Commercialization of the Word Like

She put her book on her lap as if a sudden idea occurred to her.

“When did the word like become so…”

“Commercial?” he replied from his work desk on the other side of the room. She smiled.

“You always can finish my – “

“Dinner?” He interrupted with a smile.

“Oh so funny,” she said as she dangled her legs over the side of the dark red couch of their study. “You’re working pretty hard over there.”

“Marketing doesn’t market itself, as my boss always says.”

“Trying to get the new book more likes?”

“Yup,” he said with a frown. “It’s tough. We’re up to 1, 256. My goal is 3000 by the end of the week.”

“Do you get what I’m saying, though? It’s almost as if the word like has lost all meaning. The power of liking something has been diminished, in a meaningful way. I heard a ten-year-old tell his friend that she should like his blog, and she said only if he liked her friend’s pic for some contest. He agreed. But what does he care about the contest? He liked it, I’m sure, as soon as he got home, so that she would fulfill her side of the verbal contract and like his blog. The word is losing its umph, its pizzazz, its gumption.”

He turned to face her, which was simple since he was in a swivel chair. “From a human standpoint, I totally see what you mean and can get behind you a hundred percent. But as a heartless bastard in the world of marketing, what you’re saying right now is scaring the shit out of me.”

“Maybe I’ll start a campaign. A campaign to take back the word like! I’ll tell the world to stop liking things and to just like things! Real life like! I’ll never forget the day you first told me you liked me, I giggled and blushed. Remember?”

He nodded even though his back was to her.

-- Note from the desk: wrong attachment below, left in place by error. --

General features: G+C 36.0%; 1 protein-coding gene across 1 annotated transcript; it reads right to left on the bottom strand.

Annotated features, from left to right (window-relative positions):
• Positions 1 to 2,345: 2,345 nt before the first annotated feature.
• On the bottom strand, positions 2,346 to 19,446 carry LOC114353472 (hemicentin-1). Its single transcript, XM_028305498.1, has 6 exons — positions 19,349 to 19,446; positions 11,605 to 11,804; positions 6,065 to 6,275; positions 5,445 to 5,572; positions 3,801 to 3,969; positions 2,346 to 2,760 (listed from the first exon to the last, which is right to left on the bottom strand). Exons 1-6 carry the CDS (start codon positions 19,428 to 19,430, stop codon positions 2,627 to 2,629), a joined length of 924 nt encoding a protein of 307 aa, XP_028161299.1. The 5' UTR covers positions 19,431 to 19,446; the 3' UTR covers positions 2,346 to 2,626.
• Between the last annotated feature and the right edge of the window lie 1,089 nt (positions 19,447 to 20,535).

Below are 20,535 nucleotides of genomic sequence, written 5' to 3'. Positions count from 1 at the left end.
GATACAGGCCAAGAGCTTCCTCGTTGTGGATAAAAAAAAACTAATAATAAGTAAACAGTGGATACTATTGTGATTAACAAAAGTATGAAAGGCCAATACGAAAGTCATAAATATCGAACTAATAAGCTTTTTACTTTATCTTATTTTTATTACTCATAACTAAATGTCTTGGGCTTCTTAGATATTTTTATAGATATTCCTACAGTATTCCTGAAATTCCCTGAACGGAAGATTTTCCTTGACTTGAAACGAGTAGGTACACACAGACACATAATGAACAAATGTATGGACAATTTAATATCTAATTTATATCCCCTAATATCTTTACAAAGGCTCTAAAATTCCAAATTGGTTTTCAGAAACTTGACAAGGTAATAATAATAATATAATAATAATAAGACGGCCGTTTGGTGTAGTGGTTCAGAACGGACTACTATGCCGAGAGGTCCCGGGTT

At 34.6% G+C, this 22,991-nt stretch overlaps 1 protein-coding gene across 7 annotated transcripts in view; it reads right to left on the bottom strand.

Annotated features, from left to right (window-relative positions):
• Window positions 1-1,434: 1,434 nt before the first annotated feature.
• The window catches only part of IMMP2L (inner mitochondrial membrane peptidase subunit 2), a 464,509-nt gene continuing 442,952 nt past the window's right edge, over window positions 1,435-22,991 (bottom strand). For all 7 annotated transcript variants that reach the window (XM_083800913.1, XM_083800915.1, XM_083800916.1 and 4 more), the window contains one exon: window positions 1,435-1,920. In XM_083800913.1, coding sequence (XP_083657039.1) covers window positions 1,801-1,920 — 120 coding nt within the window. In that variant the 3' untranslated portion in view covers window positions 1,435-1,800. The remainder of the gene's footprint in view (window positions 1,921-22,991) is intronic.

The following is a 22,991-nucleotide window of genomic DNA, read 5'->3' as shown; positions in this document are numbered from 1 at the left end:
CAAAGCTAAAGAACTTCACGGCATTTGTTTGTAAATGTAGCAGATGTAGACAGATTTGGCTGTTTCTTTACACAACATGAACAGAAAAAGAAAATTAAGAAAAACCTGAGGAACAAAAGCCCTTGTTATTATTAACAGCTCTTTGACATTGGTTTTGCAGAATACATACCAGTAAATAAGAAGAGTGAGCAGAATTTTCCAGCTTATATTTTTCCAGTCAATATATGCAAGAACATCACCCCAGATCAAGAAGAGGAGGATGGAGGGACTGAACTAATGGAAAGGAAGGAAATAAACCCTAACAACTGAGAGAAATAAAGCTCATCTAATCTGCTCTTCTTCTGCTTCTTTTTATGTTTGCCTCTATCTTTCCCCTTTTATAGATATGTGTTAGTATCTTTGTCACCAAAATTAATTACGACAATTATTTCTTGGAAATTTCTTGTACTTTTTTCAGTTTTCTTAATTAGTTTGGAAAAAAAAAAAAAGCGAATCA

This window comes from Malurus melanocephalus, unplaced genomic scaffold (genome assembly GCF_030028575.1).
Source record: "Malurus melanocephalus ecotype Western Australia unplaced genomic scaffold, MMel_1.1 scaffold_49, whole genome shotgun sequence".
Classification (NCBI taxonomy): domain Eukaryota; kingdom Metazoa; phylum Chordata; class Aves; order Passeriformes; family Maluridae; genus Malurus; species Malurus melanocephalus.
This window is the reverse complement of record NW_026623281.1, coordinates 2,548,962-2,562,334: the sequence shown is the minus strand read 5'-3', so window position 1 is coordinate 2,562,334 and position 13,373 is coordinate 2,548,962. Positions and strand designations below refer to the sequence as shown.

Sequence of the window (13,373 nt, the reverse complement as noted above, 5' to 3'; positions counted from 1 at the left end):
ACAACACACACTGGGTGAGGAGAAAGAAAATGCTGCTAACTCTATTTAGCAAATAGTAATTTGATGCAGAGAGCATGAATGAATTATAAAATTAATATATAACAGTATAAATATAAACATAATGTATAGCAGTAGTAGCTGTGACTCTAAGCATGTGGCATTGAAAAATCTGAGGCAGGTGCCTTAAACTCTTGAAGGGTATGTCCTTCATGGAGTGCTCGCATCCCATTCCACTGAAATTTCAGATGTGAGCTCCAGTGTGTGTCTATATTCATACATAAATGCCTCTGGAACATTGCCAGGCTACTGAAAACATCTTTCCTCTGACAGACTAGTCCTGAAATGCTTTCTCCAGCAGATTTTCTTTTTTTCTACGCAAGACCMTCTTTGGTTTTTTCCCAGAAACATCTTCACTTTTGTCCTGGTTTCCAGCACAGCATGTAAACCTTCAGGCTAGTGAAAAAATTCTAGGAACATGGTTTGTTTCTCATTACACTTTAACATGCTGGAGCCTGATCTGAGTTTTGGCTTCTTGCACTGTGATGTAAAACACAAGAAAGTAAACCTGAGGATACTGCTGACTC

“Maybe you should start a Facebook page.”

“Very funny. But if we weren’t together, and you told me that you liked me now, it just wouldn’t mean the same thing. I like you. Well, that’s nice and all, but you also liked Girls in Wet T-Shirts and California Raisins today, so I’m not really sure where I fit in on your list of priorities.”

“Okay, first off, I liked Girls in Wet T-Shirts as a joke. And I happened to be eating raisins yesterday and thought about how much I liked them, so I liked them.”

“Oh trust me, I laughed at the joke, no worries there. I knew it was your sense of humor aimed right at me. I’m just saying.”

He clicked the mouse a few times. “Hmm…looks like someone likes Those Pantyhose That Come in an Egg Container today. Can I start calling you hypocrite now or should I wait?”

She laughed as he turned to face her again and used his feet to wheel right up to the couch. As she looked at him he took her hands in his and pulled her upright and they faced each other. The smile left his face and he looked at her with love and longing.

With all of the seriousness he could muster, he whispered, “I like you.”

She smiled and blushed.

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6 responses to “Commercialization of the Word Like

  1. I like the fact that people have liked this 😀
    (oh, and I liked the story too)

  2. cute.
    you know, I am just glad (and have been grateful for a while) that there is no “dislike” button. that could get ugly. *all love*

  3. Nice story, Den, I enjoyed it.

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